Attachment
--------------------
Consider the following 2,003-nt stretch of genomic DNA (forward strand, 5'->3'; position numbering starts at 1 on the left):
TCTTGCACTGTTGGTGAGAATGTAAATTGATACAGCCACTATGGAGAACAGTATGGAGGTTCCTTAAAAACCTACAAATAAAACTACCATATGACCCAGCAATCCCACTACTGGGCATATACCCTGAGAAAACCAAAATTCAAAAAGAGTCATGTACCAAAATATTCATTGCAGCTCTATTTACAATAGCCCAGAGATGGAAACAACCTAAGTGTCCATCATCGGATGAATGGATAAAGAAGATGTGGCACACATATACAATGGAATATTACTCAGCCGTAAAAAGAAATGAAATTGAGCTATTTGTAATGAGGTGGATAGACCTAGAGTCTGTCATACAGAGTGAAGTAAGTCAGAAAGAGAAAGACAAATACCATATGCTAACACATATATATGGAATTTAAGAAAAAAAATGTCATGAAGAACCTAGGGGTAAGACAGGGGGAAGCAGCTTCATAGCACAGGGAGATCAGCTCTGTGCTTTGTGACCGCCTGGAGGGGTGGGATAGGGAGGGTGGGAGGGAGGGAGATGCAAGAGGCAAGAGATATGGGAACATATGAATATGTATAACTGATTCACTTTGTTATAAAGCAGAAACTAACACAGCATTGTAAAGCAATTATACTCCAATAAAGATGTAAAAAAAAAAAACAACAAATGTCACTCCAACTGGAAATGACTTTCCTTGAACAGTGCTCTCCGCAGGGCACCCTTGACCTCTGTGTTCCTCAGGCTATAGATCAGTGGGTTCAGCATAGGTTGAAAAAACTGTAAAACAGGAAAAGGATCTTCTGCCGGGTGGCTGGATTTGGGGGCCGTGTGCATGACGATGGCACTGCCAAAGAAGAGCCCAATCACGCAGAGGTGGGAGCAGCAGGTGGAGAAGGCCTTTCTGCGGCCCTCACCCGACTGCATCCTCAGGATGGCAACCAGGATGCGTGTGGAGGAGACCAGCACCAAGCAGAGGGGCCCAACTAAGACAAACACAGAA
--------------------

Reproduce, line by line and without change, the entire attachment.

Consider the following 2,003-nt stretch of genomic DNA (forward strand, 5'->3'; position numbering starts at 1 on the left):
TCTTGCACTGTTGGTGAGAATGTAAATTGATACAGCCACTATGGAGAACAGTATGGAGGTTCCTTAAAAACCTACAAATAAAACTACCATATGACCCAGCAATCCCACTACTGGGCATATACCCTGAGAAAACCAAAATTCAAAAAGAGTCATGTACCAAAATATTCATTGCAGCTCTATTTACAATAGCCCAGAGATGGAAACAACCTAAGTGTCCATCATCGGATGAATGGATAAAGAAGATGTGGCACACATATACAATGGAATATTACTCAGCCGTAAAAAGAAATGAAATTGAGCTATTTGTAATGAGGTGGATAGACCTAGAGTCTGTCATACAGAGTGAAGTAAGTCAGAAAGAGAAAGACAAATACCATATGCTAACACATATATATGGAATTTAAGAAAAAAAATGTCATGAAGAACCTAGGGGTAAGACAGGGGGAAGCAGCTTCATAGCACAGGGAGATCAGCTCTGTGCTTTGTGACCGCCTGGAGGGGTGGGATAGGGAGGGTGGGAGGGAGGGAGATGCAAGAGGCAAGAGATATGGGAACATATGAATATGTATAACTGATTCACTTTGTTATAAAGCAGAAACTAACACAGCATTGTAAAGCAATTATACTCCAATAAAGATGTAAAAAAAAAAAACAACAAATGTCACTCCAACTGGAAATGACTTTCCTTGAACAGTGCTCTCCGCAGGGCACCCTTGACCTCTGTGTTCCTCAGGCTATAGATCAGTGGGTTCAGCATAGGTTGAAAAAACTGTAAAACAGGAAAAGGATCTTCTGCCGGGTGGCTGGATTTGGGGGCCGTGTGCATGACGATGGCACTGCCAAAGAAGAGCCCAATCACGCAGAGGTGGGAGCAGCAGGTGGAGAAGGCCTTTCTGCGGCCCTCACCCGACTGCATCCTCAGGATGGCAACCAGGATGCGTGTGGAGGAGACCAGCACCAAGCAGAGGGGCCCAACTAAGACAAACACAGAA